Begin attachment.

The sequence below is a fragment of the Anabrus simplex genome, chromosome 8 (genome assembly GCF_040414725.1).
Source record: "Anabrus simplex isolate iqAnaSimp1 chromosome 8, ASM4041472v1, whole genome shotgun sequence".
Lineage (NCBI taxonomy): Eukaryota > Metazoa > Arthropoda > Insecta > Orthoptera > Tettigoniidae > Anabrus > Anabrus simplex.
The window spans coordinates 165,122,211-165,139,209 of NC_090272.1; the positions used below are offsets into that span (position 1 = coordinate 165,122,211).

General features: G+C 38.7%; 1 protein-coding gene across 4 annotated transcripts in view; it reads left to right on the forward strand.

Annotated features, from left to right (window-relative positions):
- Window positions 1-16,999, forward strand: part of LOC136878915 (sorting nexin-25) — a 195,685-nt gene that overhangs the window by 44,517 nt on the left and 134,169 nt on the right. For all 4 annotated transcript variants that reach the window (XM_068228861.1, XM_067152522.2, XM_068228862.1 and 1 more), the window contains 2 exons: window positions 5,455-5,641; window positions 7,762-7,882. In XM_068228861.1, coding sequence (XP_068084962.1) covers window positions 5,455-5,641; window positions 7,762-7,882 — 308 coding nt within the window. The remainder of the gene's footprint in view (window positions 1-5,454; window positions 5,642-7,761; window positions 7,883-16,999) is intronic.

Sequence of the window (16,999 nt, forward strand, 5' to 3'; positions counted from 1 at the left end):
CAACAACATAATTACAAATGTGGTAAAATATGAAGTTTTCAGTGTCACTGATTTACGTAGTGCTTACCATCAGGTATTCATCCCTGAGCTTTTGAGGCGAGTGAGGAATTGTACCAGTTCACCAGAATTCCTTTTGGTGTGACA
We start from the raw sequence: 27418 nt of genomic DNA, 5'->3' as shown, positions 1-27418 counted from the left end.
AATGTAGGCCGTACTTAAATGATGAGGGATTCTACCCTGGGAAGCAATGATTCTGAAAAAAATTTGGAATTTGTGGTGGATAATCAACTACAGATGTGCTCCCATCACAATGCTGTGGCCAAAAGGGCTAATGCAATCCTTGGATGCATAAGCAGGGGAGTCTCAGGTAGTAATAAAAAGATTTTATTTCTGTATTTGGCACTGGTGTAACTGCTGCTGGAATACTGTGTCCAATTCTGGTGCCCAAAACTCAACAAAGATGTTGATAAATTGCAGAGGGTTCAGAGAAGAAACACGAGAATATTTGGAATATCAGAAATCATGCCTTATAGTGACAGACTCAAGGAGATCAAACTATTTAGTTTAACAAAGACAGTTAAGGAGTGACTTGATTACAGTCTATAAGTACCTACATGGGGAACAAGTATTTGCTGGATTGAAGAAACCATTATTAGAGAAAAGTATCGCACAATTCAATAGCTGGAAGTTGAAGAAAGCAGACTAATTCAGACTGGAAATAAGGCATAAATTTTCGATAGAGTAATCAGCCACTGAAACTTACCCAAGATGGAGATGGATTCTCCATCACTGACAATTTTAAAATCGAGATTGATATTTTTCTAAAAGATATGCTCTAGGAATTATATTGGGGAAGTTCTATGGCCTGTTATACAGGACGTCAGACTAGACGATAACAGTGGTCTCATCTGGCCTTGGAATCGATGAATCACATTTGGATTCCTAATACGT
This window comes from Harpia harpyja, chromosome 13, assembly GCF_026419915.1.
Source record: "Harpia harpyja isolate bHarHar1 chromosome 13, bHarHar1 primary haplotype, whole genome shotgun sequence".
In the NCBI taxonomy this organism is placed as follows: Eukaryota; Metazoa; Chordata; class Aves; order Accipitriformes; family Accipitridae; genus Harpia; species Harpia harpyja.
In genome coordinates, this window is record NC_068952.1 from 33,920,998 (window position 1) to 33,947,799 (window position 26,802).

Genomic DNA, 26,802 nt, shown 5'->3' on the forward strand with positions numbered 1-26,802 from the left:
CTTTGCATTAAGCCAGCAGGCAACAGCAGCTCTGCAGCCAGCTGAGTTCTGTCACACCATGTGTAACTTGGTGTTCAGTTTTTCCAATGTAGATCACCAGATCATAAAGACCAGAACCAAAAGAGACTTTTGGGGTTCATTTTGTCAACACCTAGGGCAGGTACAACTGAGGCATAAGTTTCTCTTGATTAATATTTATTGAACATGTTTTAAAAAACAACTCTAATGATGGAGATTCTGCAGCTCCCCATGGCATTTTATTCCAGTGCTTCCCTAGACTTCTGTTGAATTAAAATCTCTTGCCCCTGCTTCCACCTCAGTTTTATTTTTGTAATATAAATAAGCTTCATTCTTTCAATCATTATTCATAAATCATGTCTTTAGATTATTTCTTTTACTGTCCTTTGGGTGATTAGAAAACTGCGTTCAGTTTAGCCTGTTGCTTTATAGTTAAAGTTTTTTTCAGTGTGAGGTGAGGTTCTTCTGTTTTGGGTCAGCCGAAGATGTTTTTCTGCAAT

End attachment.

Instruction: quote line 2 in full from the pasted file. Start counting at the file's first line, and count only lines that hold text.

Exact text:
Source record: "Anabrus simplex isolate iqAnaSimp1 chromosome 8, ASM4041472v1, whole genome shotgun sequence".